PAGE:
“When justice is done, it is a joy to the righteous but terror to evildoers.” (Proverbs 21:15, ESV)
This morning, while reading through Proverbs 21, I almost immediately thought of the situations going on in Ferguson, Missouri as I type. Everyone reading this should probably have at least some idea of what is going on there, but, here is a quick recap:
On August 9, 2014, there was some sort of struggle between a white police officer in Ferguson, MO, a suburb of St. Louis, and an 18 year old African-American boy, Michael Brown. In the struggle, which has been described by the media(I have no first hand knowledge of this) as lasting less than 90 seconds, and allegedly included the boy and the officer struggling in the officer’s patrol car, and then ended with Michael Brown being shot to death by the officer. That, in a nutshell, is pretty much everything that I know about the actual event.
Now, shortly after the death of this young boy, people immediately began to call the officer a killer, saying he shot an unarmed boy with no rhyme or reason. And there were “protests,” both peaceful and not so peaceful. Many people just didn’t understand what why they didn’t just, basically, lynch the officer. They wanted mob justice to be done. Guilty until proven innocent, when this country is build on innocent until proven guilty.
Now, however, we await the grand jury decision on whether or not to charge this officer with a crime. In the weeks preceding this, reports have trickled out that Michael Brown may have not been so innocent some are claiming. Physical evidence is pointing more towards the officer’s side of the story. Many conflicting eyewitness accounts are hurting Michael’s case. And, what is worse of all, in my opinion, this has become less of an issue of justice and more of an issue of race.
Every day, I read online or see on the news or listen on the radio about planned protests, and how people are coming in from all over the country(and probably the world) to protest once the grand jury decision is announced. Seeing pictures of people practicing to protest to basically shut down the city of Ferguson. And, on the other side of things, the law enforcement agencies in the area, and all around the country, are stocking up and preparing for these protests, and, no matter what decision is brought by the grand jury, I doubt it will be a pretty aftermath.
In the end, however, there are two things about the world we live in right now that really are affecting what is going on in Ferguson: 1. The re-defining of the word “tolerance” form agreeing to disagree to if you don’t agree with me, you’re a hate-mongering big. 2. The fact that people refuse to see the evil in their world. They see evil in the world around them, but they refuse to believe that someone close to them could do something so wrong, it could warrant them being shot.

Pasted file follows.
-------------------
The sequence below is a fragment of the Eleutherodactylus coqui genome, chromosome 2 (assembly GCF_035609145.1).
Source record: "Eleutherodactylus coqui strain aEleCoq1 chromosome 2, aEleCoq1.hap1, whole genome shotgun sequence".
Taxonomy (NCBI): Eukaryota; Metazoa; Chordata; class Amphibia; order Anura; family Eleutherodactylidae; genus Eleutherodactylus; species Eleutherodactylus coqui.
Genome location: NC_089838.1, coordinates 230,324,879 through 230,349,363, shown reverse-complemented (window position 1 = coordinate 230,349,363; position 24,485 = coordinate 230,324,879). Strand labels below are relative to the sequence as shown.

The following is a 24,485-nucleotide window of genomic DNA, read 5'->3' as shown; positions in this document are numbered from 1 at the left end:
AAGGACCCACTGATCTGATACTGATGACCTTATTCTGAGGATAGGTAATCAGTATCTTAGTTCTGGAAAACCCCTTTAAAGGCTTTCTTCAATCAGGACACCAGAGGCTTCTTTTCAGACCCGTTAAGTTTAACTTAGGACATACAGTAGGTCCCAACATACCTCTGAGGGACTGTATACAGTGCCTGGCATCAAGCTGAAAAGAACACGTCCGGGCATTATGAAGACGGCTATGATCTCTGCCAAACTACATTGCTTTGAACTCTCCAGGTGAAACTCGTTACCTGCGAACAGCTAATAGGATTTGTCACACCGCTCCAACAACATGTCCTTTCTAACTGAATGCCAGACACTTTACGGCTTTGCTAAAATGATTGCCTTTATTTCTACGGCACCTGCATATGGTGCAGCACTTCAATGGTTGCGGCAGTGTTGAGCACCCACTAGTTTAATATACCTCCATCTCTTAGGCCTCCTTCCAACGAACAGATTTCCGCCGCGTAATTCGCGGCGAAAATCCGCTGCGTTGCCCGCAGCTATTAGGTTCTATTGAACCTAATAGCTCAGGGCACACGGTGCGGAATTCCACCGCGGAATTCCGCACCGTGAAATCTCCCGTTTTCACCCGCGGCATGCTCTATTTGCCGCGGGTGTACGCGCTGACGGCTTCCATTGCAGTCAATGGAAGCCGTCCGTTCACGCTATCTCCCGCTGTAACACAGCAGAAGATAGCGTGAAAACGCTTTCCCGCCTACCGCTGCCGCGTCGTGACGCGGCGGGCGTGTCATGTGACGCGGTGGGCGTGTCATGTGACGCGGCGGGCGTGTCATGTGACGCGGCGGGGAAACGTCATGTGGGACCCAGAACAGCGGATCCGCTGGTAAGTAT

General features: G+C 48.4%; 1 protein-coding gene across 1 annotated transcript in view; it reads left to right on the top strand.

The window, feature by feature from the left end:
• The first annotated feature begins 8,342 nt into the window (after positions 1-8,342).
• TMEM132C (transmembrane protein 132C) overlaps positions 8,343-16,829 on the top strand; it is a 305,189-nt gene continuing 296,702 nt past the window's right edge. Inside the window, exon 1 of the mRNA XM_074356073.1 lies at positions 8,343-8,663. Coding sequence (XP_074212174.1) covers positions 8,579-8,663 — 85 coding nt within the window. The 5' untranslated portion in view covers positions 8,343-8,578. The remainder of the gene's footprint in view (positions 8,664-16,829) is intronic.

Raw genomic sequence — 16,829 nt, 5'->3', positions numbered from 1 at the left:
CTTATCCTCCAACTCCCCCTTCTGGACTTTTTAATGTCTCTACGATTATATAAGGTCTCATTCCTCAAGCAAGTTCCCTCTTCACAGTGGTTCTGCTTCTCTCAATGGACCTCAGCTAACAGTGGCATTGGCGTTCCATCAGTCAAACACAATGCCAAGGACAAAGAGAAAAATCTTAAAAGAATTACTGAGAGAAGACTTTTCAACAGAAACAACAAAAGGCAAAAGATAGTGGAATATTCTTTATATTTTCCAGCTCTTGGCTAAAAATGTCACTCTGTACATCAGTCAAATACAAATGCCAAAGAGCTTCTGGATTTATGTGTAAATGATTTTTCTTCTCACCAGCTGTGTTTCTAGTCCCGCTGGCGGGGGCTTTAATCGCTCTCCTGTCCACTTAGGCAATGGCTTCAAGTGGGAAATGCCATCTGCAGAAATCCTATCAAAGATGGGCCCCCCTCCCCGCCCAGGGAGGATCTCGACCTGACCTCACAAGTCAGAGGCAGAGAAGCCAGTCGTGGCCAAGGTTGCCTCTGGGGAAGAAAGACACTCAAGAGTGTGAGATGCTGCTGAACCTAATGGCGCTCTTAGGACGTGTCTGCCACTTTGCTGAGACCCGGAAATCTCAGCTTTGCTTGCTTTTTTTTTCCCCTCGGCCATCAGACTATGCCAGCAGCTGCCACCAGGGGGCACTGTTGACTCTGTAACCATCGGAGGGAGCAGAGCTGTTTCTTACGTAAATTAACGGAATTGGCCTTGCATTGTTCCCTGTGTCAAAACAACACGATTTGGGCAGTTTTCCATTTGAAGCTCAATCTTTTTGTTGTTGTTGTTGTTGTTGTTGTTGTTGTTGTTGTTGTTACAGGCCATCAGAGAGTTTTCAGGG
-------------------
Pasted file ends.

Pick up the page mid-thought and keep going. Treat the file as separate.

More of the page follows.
Paul wrote, quoting heavily from the Old testament,
“as it is written: “None is righteous, no, not one; no one understands; no one seeks for God. All have turned aside; together they have become worthless; no one does good, not even one.” “Their throat is an open grave; they use their tongues to deceive.” “The venom of asps is under their lips.” “Their mouth is full of curses and bitterness.” “Their feet are swift to shed blood; in their paths are ruin and misery, and the way of peace they have not known.” “There is no fear of God before their eyes.”” (Romans 3:10–18, ESV)
No one is righteous, no one can do good, no one seeks after God. We are sinners and our hearts are wicked and evil (Jeremiah 17:9, Genesis 6:5). From my experiences in law enforcement, foster care, child welfare, and life in general, I have determined that anyone is capable of anything. So, on the flip side of things, the officer involved very well could have killed Michael Brown for no rhyme or reason. But, at the same time, Michael Brown could have attacked the officer, trying to kill him, causing the officer to have to shoot him.
What happened? I don’t know. That’s among Michael Brown, the officer, and God. What will the grand jury decide? I don’t know that either, however, when justice is served, it really will be a terror to one side or the other. And I pray that those involved make wise decisions, not ones that lead to more senseless violence and more people getting hurt. I pray for the many “pastors” involved with the protests to do the same, that they don’t lead people astray and into sin.
Now we just need to be patient and wait for the grand jury to make/announce its decision.
Soli Deo Gloria